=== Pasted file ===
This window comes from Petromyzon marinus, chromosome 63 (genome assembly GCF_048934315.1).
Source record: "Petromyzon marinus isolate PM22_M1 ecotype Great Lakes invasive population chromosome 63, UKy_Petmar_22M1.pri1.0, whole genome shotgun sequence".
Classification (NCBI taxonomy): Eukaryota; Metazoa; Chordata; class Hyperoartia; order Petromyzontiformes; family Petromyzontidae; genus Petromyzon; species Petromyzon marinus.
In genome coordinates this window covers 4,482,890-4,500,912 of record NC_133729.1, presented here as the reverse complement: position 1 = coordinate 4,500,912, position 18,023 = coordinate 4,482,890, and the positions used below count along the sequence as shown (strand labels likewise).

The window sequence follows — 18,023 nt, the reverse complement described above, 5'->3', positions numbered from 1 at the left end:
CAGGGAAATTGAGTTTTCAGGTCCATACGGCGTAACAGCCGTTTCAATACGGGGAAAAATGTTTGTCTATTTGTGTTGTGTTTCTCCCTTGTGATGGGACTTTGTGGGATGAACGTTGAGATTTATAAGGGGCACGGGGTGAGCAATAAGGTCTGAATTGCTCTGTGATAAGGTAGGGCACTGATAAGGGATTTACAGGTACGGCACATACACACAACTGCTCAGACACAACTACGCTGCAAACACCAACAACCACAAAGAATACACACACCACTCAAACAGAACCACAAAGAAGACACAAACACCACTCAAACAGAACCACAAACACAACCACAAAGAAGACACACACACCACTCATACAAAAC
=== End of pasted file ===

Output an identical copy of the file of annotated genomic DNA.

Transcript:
This window comes from Petromyzon marinus, chromosome 63 (genome assembly GCF_048934315.1).
Source record: "Petromyzon marinus isolate PM22_M1 ecotype Great Lakes invasive population chromosome 63, UKy_Petmar_22M1.pri1.0, whole genome shotgun sequence".
Classification (NCBI taxonomy): Eukaryota; Metazoa; Chordata; class Hyperoartia; order Petromyzontiformes; family Petromyzontidae; genus Petromyzon; species Petromyzon marinus.
In genome coordinates this window covers 4,482,890-4,500,912 of record NC_133729.1, presented here as the reverse complement: position 1 = coordinate 4,500,912, position 18,023 = coordinate 4,482,890, and the positions used below count along the sequence as shown (strand labels likewise).

The window sequence follows — 18,023 nt, the reverse complement described above, 5'->3', positions numbered from 1 at the left end:
CAGGGAAATTGAGTTTTCAGGTCCATACGGCGTAACAGCCGTTTCAATACGGGGAAAAATGTTTGTCTATTTGTGTTGTGTTTCTCCCTTGTGATGGGACTTTGTGGGATGAACGTTGAGATTTATAAGGGGCACGGGGTGAGCAATAAGGTCTGAATTGCTCTGTGATAAGGTAGGGCACTGATAAGGGATTTACAGGTACGGCACATACACACAACTGCTCAGACACAACTACGCTGCAAACACCAACAACCACAAAGAATACACACACCACTCAAACAGAACCACAAAGAAGACACAAACACCACTCAAACAGAACCACAAACACAACCACAAAGAAGACACACACACCACTCATACAAAAC